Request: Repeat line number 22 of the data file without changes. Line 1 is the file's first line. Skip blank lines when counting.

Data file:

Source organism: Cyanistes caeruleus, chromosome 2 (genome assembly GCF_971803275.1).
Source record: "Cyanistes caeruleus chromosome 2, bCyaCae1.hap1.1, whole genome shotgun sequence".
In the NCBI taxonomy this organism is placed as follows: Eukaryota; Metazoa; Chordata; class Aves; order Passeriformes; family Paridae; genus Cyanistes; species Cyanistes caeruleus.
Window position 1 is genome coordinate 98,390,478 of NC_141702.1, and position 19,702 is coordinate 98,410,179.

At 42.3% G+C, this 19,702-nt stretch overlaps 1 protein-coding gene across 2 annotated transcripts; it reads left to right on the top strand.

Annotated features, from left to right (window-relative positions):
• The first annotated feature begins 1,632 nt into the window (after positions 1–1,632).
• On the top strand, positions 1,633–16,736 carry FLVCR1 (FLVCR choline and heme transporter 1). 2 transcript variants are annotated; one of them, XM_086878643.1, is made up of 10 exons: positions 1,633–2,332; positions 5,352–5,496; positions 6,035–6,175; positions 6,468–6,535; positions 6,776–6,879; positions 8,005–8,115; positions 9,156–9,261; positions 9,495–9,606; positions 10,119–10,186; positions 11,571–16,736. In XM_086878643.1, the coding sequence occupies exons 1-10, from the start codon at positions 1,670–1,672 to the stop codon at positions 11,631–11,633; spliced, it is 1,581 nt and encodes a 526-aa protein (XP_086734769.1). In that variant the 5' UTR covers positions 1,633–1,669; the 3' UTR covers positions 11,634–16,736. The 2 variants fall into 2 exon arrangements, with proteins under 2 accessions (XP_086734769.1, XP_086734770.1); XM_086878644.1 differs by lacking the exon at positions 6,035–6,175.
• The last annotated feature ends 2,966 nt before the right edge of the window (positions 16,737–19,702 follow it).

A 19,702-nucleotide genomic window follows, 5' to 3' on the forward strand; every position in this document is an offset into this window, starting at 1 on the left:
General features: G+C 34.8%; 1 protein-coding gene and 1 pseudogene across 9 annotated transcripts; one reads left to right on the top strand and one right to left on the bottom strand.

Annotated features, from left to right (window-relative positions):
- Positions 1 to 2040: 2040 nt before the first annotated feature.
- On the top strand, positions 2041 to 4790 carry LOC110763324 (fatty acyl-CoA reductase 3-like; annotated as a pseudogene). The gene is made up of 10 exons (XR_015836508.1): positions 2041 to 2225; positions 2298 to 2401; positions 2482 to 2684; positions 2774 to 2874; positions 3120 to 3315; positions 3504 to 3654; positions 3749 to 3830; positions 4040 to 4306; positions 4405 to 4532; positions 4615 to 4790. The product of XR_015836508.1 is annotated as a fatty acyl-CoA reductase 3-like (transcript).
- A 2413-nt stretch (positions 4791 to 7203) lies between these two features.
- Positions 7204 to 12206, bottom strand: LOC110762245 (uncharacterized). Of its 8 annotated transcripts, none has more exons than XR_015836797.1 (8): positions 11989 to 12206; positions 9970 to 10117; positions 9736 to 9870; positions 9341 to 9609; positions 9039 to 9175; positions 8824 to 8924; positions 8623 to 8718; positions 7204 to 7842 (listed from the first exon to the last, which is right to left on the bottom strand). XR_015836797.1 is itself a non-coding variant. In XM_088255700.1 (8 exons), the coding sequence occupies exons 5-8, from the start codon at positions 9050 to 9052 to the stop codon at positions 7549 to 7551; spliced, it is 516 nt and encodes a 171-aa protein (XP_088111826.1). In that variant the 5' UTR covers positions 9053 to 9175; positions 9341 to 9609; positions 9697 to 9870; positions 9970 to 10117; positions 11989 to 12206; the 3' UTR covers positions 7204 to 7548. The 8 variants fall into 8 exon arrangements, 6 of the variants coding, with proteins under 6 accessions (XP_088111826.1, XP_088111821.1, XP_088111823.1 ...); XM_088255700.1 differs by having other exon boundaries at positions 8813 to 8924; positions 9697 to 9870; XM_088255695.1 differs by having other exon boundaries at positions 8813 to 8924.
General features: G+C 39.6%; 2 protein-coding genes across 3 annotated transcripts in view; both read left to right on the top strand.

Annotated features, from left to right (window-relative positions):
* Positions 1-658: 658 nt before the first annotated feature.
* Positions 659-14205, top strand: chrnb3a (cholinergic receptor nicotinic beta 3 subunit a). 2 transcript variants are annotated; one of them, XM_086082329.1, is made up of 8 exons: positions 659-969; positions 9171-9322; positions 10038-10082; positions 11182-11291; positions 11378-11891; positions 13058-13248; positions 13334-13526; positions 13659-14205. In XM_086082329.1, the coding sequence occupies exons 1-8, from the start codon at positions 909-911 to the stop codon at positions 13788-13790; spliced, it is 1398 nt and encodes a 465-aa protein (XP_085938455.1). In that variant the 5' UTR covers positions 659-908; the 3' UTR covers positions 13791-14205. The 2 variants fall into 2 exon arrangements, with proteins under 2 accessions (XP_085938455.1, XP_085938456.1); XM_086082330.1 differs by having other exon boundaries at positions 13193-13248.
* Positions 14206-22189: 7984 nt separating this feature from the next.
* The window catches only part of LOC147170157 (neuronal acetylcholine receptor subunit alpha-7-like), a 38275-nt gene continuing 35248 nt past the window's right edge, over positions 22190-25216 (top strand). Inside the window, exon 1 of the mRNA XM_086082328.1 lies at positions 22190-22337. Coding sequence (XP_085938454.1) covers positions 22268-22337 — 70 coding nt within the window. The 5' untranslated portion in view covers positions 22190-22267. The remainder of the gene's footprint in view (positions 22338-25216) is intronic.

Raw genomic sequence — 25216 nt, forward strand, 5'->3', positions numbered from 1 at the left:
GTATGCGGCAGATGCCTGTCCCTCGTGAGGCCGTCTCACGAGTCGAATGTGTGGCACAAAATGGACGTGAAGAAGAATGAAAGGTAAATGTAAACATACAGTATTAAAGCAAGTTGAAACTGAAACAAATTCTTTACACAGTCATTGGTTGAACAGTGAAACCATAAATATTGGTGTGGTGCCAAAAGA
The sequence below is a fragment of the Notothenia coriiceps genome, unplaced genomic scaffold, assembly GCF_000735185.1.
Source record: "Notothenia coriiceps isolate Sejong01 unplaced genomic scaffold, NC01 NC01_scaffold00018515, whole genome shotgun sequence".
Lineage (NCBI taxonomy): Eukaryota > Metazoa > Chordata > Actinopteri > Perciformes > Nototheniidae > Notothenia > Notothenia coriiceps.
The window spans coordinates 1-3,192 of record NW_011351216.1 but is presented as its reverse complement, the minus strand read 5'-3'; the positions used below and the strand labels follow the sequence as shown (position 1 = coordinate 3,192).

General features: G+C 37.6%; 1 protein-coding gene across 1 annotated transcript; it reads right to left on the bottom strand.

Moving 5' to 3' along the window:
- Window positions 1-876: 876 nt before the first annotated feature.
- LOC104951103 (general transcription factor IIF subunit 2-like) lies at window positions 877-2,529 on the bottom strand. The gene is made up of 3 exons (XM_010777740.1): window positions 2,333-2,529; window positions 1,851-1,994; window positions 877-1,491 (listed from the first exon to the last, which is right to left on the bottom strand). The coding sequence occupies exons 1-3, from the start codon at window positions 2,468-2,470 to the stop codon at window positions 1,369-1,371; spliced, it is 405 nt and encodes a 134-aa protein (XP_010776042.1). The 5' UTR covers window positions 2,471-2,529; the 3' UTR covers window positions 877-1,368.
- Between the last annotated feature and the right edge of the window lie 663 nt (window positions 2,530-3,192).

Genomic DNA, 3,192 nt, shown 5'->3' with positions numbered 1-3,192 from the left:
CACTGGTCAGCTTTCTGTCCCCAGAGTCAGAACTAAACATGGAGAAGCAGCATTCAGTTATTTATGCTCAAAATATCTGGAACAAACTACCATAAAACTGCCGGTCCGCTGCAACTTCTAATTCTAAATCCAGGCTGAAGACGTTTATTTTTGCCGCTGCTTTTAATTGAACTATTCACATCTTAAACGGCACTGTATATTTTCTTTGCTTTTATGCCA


* The window catches only part of LOC147170157 (neuronal acetylcholine receptor subunit alpha-7-like), a 38275-nt gene continuing 35248 nt past the window's right edge, over positions 22190-25216 (top strand). Inside the window, exon 1 of the mRNA XM_086082328.1 lies at positions 22190-22337. Coding sequence (XP_085938454.1) covers positions 22268-22337 — 70 coding nt within the window. The 5' untranslated portion in view covers positions 22190-22267. The remainder of the gene's footprint in view (positions 22338-25216) is intronic.